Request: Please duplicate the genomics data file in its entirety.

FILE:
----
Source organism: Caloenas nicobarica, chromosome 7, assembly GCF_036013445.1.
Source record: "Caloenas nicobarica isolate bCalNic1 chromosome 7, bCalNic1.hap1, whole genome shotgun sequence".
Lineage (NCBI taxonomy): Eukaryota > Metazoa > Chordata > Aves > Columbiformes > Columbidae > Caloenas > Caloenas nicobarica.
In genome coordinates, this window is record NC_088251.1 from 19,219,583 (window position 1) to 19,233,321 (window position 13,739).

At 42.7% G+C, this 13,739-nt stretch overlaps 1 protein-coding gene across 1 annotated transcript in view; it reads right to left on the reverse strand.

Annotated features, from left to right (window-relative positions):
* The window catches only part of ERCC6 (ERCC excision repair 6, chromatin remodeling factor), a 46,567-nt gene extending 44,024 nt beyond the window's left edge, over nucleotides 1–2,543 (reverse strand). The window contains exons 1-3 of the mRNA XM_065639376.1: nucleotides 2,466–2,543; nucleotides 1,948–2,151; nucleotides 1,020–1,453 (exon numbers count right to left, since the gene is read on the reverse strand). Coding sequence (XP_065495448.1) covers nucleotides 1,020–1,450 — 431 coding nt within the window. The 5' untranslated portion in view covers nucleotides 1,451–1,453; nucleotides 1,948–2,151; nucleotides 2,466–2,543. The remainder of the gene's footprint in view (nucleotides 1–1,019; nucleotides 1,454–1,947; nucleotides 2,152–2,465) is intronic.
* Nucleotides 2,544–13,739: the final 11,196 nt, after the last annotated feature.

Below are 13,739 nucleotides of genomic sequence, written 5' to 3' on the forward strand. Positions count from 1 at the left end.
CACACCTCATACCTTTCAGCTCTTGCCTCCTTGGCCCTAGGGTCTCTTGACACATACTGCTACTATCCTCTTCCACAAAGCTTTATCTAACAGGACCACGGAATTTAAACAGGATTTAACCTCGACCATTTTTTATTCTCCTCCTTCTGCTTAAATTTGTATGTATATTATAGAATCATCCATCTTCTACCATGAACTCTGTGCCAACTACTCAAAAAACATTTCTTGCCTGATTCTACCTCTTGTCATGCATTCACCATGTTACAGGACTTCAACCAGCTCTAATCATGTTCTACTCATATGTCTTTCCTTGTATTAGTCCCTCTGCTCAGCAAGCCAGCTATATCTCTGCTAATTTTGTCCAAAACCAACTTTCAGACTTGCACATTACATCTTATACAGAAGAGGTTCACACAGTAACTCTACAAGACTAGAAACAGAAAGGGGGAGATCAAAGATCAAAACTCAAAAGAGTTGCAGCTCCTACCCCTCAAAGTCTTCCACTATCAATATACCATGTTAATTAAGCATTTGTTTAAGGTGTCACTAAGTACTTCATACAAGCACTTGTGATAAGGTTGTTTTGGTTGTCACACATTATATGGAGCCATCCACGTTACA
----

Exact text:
Source organism: Caloenas nicobarica, chromosome 7, assembly GCF_036013445.1.
Source record: "Caloenas nicobarica isolate bCalNic1 chromosome 7, bCalNic1.hap1, whole genome shotgun sequence".
Lineage (NCBI taxonomy): Eukaryota > Metazoa > Chordata > Aves > Columbiformes > Columbidae > Caloenas > Caloenas nicobarica.
In genome coordinates, this window is record NC_088251.1 from 19,219,583 (window position 1) to 19,233,321 (window position 13,739).

At 42.7% G+C, this 13,739-nt stretch overlaps 1 protein-coding gene across 1 annotated transcript in view; it reads right to left on the reverse strand.

Annotated features, from left to right (window-relative positions):
* The window catches only part of ERCC6 (ERCC excision repair 6, chromatin remodeling factor), a 46,567-nt gene extending 44,024 nt beyond the window's left edge, over nucleotides 1–2,543 (reverse strand). The window contains exons 1-3 of the mRNA XM_065639376.1: nucleotides 2,466–2,543; nucleotides 1,948–2,151; nucleotides 1,020–1,453 (exon numbers count right to left, since the gene is read on the reverse strand). Coding sequence (XP_065495448.1) covers nucleotides 1,020–1,450 — 431 coding nt within the window. The 5' untranslated portion in view covers nucleotides 1,451–1,453; nucleotides 1,948–2,151; nucleotides 2,466–2,543. The remainder of the gene's footprint in view (nucleotides 1–1,019; nucleotides 1,454–1,947; nucleotides 2,152–2,465) is intronic.
* Nucleotides 2,544–13,739: the final 11,196 nt, after the last annotated feature.

Below are 13,739 nucleotides of genomic sequence, written 5' to 3' on the forward strand. Positions count from 1 at the left end.
CACACCTCATACCTTTCAGCTCTTGCCTCCTTGGCCCTAGGGTCTCTTGACACATACTGCTACTATCCTCTTCCACAAAGCTTTATCTAACAGGACCACGGAATTTAAACAGGATTTAACCTCGACCATTTTTTATTCTCCTCCTTCTGCTTAAATTTGTATGTATATTATAGAATCATCCATCTTCTACCATGAACTCTGTGCCAACTACTCAAAAAACATTTCTTGCCTGATTCTACCTCTTGTCATGCATTCACCATGTTACAGGACTTCAACCAGCTCTAATCATGTTCTACTCATATGTCTTTCCTTGTATTAGTCCCTCTGCTCAGCAAGCCAGCTATATCTCTGCTAATTTTGTCCAAAACCAACTTTCAGACTTGCACATTACATCTTATACAGAAGAGGTTCACACAGTAACTCTACAAGACTAGAAACAGAAAGGGGGAGATCAAAGATCAAAACTCAAAAGAGTTGCAGCTCCTACCCCTCAAAGTCTTCCACTATCAATATACCATGTTAATTAAGCATTTGTTTAAGGTGTCACTAAGTACTTCATACAAGCACTTGTGATAAGGTTGTTTTGGTTGTCACACATTATATGGAGCCATCCACGTTACA